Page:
Were all adults here. That said this post is not for children. I’m an adult and if you’re under age I would suggest you stop reading.
There, now that the children have left the room let’s get into it.
First, I have to say I’m not as anti-romance as you’d think. I actually enjoy romance….to an extent. I’m just not the exclusive romance type. You know, the books with the man on the front sporting a six-pack, low cut jeans that makes it obvious he’s not wearing underwear, a cow-boy hat and “come and get it” eyes. That’s just not sexy to me; perhaps because I don’t really see it as being manly enough. I mean sure, I see your oiled down abs but I’m just not impressed. I’m more interested in Romance that incorporates more into the story; romantic adventure or urban fiction if you will where the story is not exclusively about Mary Jane and the six-pack, which brings me back to my purpose of this post: Sex Scenes: Romance, Erotica, and Urban Fiction.
Dear Indie Erotica, Romance, Urban Fiction Writers,
Don’t overdo the sex. Just because you can mention every body part known to man doesn’t mean that you should. Even when it comes to love scenes, readers should feel sexy, aroused even, but not grossed out. Some books I can’t even get through because there’s no emotion behind the action. The character keeps it real and all but that’s not, in my opinion, enough to be enticing. There are some authors who can paint their sex scenes very well and for that I must say that my opinions are from a readers perspective since I don’t actually write erotica. That said, I am not placing judgment, I’m just saying that if your going to write about couples making love put some tact to it. You can mention body parts without being outright vulgar. Now days I just feel like I’m watching a really bad porno movie. Thing is, you can be nasty if you want (were all adults here) but there’s even a way to do that. The idea is to draw us in. Make us feel like we’re in the moment. Make it just as sensual and as intimate as you would if you were actually having sex. Tracy Brown actually writes very good Urban Fiction novels with some steamy scenes. She’s not an Indie Author but she’s a good example of how it should be done. Her books also have other themes incorporated so that its not straight sex (that gets boring after-while, there must be an actual story line people). White Lines for instance is a book about a woman and drug addiction and is a pretty good read. I have a few of her books in fact.
Now, about stories surrounding abuse…
Stories about physical abuse are going to be difficult despite how you look at it. There is no way to write physical abuse stories that are reflective of the truth and make people any less uncomfortable. I still believe, however, that there should be some skill involved. When people are physically abused its not just physical its emotional. This should be incorporated in. As you walk us through the incident, there must be a simultaneous emotional / mental explosion along with what’s happening physically. There is a way to show me the physical and the emotional pain experienced by the character without bluntly stating that he forced his you know what into her you know where. This shows me a glimpse of the abuse and shocks me, but it would be better if the feeling was shown instead of told. The classic: “show me, don’t tell me”:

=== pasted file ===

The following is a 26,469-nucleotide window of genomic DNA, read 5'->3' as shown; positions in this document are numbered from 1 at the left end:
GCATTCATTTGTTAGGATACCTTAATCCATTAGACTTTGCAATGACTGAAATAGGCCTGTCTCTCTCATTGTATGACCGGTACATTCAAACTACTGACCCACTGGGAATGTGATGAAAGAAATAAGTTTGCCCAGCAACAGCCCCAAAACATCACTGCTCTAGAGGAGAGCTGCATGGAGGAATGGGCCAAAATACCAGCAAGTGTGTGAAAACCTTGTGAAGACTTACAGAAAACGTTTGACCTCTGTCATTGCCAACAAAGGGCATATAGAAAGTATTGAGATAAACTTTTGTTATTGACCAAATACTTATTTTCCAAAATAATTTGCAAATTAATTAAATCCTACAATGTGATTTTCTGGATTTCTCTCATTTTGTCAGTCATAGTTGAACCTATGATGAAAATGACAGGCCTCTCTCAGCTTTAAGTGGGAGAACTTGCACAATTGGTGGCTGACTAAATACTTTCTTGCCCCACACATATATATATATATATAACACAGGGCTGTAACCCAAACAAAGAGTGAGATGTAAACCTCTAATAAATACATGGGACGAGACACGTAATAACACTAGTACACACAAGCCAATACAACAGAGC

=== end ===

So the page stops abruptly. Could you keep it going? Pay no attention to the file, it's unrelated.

“He tore down her innocence as if breaking glass, and replaced her inner walls with the maturity of his manhood. She was no longer a child, oblivious to the desire that felt like saliva between her legs. Just like that youth had escaped her. Had taken advantage of her perfection and replaced it with the wisdom to know why mama’s voice moaned in the nighttime. What she would give to go back and listen to mama hum the words to songs only grown-ups knew. Instead, she became a prisoner to the freedom of understanding as it dripped from between her legs. “
I’m not that kind of writer so what you’ve read probably sucked but the point is that books that include sex period requires some kind of skill. Erotica and Urban Fiction are not genres that give us the right to just blurt stuff out. It’s like I tell my husband all the time when it comes to comedy: “A whole bunch of curse words and vulgar language does not necessarily make it funny”. Too often comedians feel like they have to use such language just to make people laugh and it causes them not to be funny at all in my opinion. You don’t have to be nasty to be funny. The same thing applies to writing, it can be real and genuine without overdoing the sex scenes.
1. I’ve learned that music is better than medicine, and that the sound of laughter is better than music.
2. I’ve learned to be humble in confidence, but courageous in character.
3. I’ve learned that to love and to be loved is the true measure of success.
4. I’ve learned that goals must be directly related to purpose.
5. I’ve learned that childhood is precious; things actually don’t get better after 21.
7. I’ve learned that to fall and to overcome is better than to not have known struggle at all.
8. I’ve learned to appreciate the small things first, the insignificant, the lowly, and the taken for granted.
9. I’ve learned that with great authority comes greater responsibility.
10. I’ve learned that everyone has something to teach me.